You’ll want to add around 4 grams (2 tablespoons) for every 500 mL of water. If this is too strong for you, feel free to add less yerba maté.
You can also make yerba maté just like any other tea using your teapot at home. The only real difference when brewing yerba maté compared to tea is that you should use about twice as much yerba as you normally would for tea, and let the leaves steep much longer.
4. Chilled Yerba Maté
Chilled yerba maté is especially popular in hot climates or in the summer. The name for chilled maté in South America is Tereré.
To make chilled maté, brew a large batch of maté and chill in the fridge overnight. A good way to do this is to use a french press or place the yerba maté in tea bags.
When you’re ready to drink, simply strain the maté or remove the teabag. Add honey or fruits to sweeten and enjoy. We like adding slices of grapefruit, oranges, or lemon for flavor.
Yerba Maté Side Effects & Safety
Yerba maté is widely considered a safe herb and is consumed on a massive scale around the world each day.
With that said, there are some things to keep in mind if using yerba maté for the first time.
With caffeine being one of the primary active ingredients in yerba maté, the same rules apply for yerba drinkers as other sources of caffeine. If you’re sensitive to the compound, it’s recommended you start with a very small amount of yerba maté first to see how it affects you.
Many people find they can drink maté without experiencing the same anxious or jittery side effects of coffee — but yerba maté is not for everyone. Some people still find the caffeine to cause unwanted side effects, even in small amounts.
Yerba maté may negatively affect your ability to sleep — especially if taken too soon before bed time. We suggest you avoid using yerba maté at least 6 hours before your intended bedtime in order to avoid difficulty falling asleep.
Yerba maté can cause blood pressure to rise after drinking, especially in people who don’t regularly consume caffeine. If you suffer from heart disease or high blood pressure, you should first speak with your doctor before drinking yerba maté. This is also recommended for anybody taking prescription drugs. The compounds in yerba maté may negatively interact with your medications.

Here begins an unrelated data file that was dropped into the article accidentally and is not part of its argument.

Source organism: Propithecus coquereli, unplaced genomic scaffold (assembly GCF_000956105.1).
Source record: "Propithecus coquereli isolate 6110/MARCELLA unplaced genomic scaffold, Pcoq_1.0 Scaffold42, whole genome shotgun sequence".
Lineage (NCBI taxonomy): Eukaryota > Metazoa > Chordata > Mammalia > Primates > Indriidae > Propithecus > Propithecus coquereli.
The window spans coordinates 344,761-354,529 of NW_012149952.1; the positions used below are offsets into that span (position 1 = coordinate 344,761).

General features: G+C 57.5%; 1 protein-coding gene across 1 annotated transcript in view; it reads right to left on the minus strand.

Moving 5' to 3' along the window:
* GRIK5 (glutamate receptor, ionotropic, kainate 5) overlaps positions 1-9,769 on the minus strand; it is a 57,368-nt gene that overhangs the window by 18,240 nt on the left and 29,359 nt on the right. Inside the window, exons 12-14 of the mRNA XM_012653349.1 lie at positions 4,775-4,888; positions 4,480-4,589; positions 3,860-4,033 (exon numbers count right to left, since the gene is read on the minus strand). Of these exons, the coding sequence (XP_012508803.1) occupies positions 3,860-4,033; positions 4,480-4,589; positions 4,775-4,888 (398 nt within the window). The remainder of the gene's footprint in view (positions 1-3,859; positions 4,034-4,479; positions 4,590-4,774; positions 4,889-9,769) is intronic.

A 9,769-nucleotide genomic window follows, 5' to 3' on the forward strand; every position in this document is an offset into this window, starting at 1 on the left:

Popular Yerba Maté Brands
There are many different brands currently selling yerba maté around the world — most of which come from South America.
Yerba maté drinkers tend to have strong brand loyalty — sticking to just one brand of yerba maté for long periods of time.
Although there’s a good reason for doing this — taking from the old adage “if it ain’t broke, don’t fix it” — we encourage you to explore different yerba maté brands. You’ll be pleasantly surprised at the extent of flavor profiles and qualities of different yerba maté.
Just like green or black tea, yerba maté has many subtle differences in flavor and effects depending on where the plants were grown and how they were harvested and processed. Some brands even offer blends containing different herbs and ingredients to affect the overall flavor of the final brew.
Some of the Most Popular Yerba Maté Brands Include:
- Las Marias
- Cruz de Malta
- Clean Cause
- Nobleza Gaucha
- Circle of Drink
- La Selva
Further Reading: Yerba Maté User Guides
Yerba maté is an incredibly complex plant. There’s a lot to be discussed about incorporating this herb into your daily life. By reading through this post you’re only just getting started.
Learn more about particular topics of yerba maté by checking out the yerba maté monograph posted on The Sunlight Experiment.
We also invite you to sign up to our newsletter below to stay updated about further developments with yerbaguides.com. We’ll be launching new content discussing any and all topics related to yerba maté each month. We’re just getting started.
Scientific Citings For This Article
- Valerga, J., Reta, M., & Lanari, M. C. (2012). Polyphenol input to the antioxidant activity of yerba maté (Ilex paraguariensis) extracts. LWT-Food Science and Technology, 45(1), 28-35.
- Puangpraphant, S., & de Mejia, E. G. (2009). Saponins in yerba maté tea (Ilex paraguariensis A. St.-Hil) and quercetin synergistically inhibit iNOS and COX-2 in lipopolysaccharide-induced macrophages through NFκB pathways. Journal of agricultural and food chemistry, 57(19), 8873-8883.
- Saracoglu, I., Mutsuga, M., & Ogihara, Y. (1996). Triterpene saponins from tetrapanax papyriferum K. Koch. Chemical and pharmaceutical bulletin, 44(11), 2107-2110.